Fort Dodge unveils new 150th logos

2019 is the anniversary of the city’s charter

-Submitted image
This is one of the two logos to acknowledge the 150th anniversary of Fort Dodge’s charter that were approved by the Fort Dodge City Council on Monday.

For governmental purposes, the year 1869 was a notable one for the community of Fort Dodge.

Although the town had existed since about 1853, it was chartered in September 1869.

“We officially became a city,” City Councilman Dave Flattery said.

That official charter came 150 years ago, and city leaders want to mark that anniversary.

The City Council took an initial step toward doing that on Monday by adopting two 150th anniversary logos. Both of them feature the iconic clock tower of the Webster County Courthouse.

-Submitted image
This is one of the two logos to acknowledge the 150th anniversary of Fort Dodge’s charter that were approved by the Fort Dodge City Council on Monday.

The logos will appear on shirts, medallions and other commemorative items.

They were approved unanimously by the council without discussion.

Flattery said future events will be planned to mark the anniversary.

“We’d like to do something with the Downtown Country Jam,” Flattery said.

He said the concert will be in September, 150 years to the month after the charter was issued.

“We think it’s important to get the brand out,” Flattery said of the logos. “We’ll know more as meetings and plans progress.”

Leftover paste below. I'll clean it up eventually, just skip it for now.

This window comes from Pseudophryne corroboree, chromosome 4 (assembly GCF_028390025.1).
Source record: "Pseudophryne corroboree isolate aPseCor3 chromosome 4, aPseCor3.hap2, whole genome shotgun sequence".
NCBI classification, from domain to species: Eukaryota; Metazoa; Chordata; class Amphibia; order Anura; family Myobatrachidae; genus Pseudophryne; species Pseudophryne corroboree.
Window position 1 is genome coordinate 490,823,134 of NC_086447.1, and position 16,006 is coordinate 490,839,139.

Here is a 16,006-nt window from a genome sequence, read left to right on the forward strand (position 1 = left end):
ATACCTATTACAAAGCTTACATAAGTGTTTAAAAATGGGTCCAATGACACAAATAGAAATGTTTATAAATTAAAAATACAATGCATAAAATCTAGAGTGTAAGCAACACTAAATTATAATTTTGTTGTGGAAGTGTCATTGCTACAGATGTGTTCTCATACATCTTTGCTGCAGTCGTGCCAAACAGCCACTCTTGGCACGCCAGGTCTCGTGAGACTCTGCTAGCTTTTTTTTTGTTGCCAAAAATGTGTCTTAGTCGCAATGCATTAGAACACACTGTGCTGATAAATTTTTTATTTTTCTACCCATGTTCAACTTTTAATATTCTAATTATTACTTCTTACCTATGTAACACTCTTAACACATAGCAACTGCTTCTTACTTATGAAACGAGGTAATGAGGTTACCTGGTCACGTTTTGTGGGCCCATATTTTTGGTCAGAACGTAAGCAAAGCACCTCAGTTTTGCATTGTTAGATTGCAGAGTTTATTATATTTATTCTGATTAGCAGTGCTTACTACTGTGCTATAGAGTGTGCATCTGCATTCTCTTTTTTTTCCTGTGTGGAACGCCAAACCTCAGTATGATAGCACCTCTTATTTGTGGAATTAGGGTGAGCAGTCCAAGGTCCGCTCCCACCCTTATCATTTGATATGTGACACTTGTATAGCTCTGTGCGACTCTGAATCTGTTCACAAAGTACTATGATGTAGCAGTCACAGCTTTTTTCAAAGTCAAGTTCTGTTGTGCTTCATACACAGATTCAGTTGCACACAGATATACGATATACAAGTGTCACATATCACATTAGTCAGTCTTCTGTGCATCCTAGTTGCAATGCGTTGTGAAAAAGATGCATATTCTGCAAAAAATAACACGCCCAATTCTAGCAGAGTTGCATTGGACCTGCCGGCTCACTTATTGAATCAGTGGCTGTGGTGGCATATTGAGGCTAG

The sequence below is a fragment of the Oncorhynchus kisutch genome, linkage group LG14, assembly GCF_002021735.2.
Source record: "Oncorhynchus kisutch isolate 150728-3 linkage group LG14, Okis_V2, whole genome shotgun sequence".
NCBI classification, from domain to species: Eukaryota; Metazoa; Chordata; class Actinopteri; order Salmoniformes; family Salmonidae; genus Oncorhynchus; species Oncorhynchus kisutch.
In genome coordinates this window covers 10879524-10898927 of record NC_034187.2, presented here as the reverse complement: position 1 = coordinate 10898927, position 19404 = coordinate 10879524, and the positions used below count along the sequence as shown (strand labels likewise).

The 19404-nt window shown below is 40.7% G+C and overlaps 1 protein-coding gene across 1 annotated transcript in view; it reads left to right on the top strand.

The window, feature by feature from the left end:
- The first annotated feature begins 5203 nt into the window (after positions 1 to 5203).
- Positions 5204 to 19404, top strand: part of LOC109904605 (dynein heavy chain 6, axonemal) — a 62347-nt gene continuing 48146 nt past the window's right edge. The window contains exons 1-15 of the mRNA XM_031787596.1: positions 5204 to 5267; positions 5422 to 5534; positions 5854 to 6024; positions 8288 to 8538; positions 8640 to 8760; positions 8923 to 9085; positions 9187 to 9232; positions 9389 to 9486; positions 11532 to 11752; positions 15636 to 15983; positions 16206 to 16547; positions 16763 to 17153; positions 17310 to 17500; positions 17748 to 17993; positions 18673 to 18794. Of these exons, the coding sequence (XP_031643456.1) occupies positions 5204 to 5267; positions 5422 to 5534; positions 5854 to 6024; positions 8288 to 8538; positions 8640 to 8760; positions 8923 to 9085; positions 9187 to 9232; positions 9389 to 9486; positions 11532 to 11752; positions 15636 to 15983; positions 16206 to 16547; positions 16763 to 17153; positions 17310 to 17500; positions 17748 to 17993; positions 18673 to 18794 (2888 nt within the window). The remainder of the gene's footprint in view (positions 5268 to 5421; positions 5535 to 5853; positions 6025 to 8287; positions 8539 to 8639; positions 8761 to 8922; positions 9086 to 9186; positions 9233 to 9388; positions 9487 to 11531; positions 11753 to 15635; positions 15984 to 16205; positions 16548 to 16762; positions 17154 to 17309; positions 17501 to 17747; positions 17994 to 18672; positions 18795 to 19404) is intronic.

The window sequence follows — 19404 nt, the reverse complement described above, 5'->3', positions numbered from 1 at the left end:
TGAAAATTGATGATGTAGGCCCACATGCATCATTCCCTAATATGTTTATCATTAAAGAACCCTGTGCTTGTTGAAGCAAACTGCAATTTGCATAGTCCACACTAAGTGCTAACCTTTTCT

The concept of the logos emerged from a discussion Flattery had in June 2018 with Brendan Gargano, a 2003 graduate of St. Edmond High School who runs a design company in the Kansas City, Missouri, area. Flattery recalled that Gargano asked if anything was being done to celebrate the 150th anniversary of the city’s charter.

At that time, nobody was doing anything regarding the anniversary.

Flattery said Gargano volunteered to design a 150th logo.

He submitted eight potentials.

A committee consisting of Mayor Matt Bemrich; Councilwoman Lydia Schuur; Kris Patrick, executive director of Main Street Fort Dodge; Eric Anderson, director of the Blanden Memorial Art Museum; local historian Roger Natte; Cory Bargfrede, advertising director of The Messenger; and Flattery examined all the submitted logos and picked the two that were adopted by the council Monday.

The community of Fort Dodge traces its origins to the U.S. Army’s establishment of Fort Clark in 1850. The military post was set up and occupied by the troops of Company E of the 6th Infantry. There were two officers and 66 enlisted men in the unit.

In 1851, the post’s name was changed to Fort Dodge. The Army shut down the fort in June 1853 and the soldiers were sent to an outpost in Minnesota. William Williams, who was a civilian merchant at the fort, then led the development of a city at the site of the military post. The community of Fort Dodge got its start in the second half of 1853, but wasn’t formally chartered until 1869.

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